Reissue with latest 2014 remastering. Comes with liner notes. The last of the pianoless quartet albums that Gerry Mulligan recorded in the 1950s is one of the best, featuring the complementary trumpet of Art Farmer, bassist Bill Crow, and drummer Dave Bailey along with the baritonist/leader. This recording is a little skimpy on playing time but makes every moment count. Virtually every selection is memorable, with "What Is There to Say," "Just in Time," "Festive Minor," "My Funny Valentine," and "Utter Chaos" being the high points. Highly recommended both to Mulligan collectors and to jazz listeners who are just discovering the great baritonist.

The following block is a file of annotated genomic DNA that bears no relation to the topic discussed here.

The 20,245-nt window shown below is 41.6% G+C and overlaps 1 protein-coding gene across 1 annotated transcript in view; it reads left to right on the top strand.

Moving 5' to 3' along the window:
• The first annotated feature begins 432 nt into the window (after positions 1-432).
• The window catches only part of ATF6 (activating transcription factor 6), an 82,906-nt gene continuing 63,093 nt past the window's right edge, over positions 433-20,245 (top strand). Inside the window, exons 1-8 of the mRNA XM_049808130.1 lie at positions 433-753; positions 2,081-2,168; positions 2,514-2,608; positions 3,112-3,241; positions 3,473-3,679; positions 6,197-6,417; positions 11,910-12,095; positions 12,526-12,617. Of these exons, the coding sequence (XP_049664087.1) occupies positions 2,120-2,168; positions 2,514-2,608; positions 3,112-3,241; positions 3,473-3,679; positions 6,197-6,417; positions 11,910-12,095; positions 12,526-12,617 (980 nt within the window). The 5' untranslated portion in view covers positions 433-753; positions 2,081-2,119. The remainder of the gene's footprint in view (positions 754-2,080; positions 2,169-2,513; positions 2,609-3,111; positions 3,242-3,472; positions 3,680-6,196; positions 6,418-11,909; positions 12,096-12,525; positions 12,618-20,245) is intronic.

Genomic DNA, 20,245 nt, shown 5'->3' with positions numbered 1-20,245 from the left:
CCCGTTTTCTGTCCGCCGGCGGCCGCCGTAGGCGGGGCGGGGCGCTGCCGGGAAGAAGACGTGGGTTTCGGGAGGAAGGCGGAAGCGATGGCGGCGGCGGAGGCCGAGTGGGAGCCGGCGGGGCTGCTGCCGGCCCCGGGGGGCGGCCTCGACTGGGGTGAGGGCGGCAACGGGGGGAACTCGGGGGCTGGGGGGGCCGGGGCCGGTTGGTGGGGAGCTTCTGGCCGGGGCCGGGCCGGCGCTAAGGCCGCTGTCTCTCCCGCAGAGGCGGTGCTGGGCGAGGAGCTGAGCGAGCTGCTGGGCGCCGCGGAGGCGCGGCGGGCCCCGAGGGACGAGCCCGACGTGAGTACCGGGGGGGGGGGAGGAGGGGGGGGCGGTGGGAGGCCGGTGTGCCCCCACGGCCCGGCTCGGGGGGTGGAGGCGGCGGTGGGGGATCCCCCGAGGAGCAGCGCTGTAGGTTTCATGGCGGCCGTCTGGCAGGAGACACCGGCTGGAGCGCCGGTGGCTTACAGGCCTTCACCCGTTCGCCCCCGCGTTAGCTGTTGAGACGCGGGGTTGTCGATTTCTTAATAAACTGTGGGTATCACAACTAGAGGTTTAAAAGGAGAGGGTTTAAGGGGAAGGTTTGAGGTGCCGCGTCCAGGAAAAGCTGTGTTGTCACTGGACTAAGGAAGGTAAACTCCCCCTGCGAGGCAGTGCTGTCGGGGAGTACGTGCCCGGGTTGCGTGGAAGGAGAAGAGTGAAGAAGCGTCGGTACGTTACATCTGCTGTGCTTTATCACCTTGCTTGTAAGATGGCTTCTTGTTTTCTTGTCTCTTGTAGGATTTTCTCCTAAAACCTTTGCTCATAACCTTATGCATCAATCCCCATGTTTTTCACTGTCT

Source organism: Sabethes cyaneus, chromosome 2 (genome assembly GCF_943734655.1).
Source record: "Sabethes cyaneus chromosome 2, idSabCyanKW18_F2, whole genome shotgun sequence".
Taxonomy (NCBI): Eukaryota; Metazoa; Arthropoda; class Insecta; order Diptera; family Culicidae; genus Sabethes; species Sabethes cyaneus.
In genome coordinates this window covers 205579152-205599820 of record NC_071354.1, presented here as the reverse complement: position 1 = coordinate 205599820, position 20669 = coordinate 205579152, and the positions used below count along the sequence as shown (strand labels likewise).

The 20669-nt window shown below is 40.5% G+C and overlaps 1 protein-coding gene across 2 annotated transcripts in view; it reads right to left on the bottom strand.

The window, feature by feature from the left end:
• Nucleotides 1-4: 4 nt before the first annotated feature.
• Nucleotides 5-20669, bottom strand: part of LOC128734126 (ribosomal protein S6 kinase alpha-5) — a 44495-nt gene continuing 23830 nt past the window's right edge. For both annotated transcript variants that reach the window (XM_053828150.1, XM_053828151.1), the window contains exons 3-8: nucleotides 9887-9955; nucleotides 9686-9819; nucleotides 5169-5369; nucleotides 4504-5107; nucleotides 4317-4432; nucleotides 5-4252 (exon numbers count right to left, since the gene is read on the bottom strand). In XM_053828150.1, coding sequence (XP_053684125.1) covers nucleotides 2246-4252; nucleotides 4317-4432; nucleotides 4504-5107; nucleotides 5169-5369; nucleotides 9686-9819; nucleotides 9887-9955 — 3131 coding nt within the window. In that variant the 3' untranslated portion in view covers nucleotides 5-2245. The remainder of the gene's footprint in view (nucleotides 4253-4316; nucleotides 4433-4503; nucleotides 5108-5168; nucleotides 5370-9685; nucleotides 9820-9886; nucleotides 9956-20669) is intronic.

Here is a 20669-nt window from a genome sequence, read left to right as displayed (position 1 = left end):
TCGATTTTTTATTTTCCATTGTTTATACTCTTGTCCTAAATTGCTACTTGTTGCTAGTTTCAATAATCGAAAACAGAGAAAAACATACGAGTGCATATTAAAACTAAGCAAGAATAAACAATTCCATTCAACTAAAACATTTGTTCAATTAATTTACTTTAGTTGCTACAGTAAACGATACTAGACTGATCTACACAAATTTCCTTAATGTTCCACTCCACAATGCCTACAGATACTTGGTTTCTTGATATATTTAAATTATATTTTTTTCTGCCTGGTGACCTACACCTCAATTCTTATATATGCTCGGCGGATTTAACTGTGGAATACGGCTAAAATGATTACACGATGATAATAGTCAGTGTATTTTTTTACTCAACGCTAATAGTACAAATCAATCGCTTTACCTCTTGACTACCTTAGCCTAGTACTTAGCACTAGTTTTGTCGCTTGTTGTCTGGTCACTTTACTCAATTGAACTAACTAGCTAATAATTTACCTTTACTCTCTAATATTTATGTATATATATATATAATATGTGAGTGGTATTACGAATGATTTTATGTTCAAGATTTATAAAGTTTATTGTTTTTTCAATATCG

Map of What Is Effortless was probably anything but effortless in its creation. Crisp, majestic, and swirling, this sophomore record trumps their debut in spades. Fahrenheit Fair Enough (the group's 2001 fine enough in its own right debut) noodled with a mix of post-rock aesthetics filtered through beats split apart on a G4 and chilled, where Map brings the grandeur of radio-inflected soul, motion picture soundtrack pads, and even a little bravado with a production frame that kills anything found on the dial.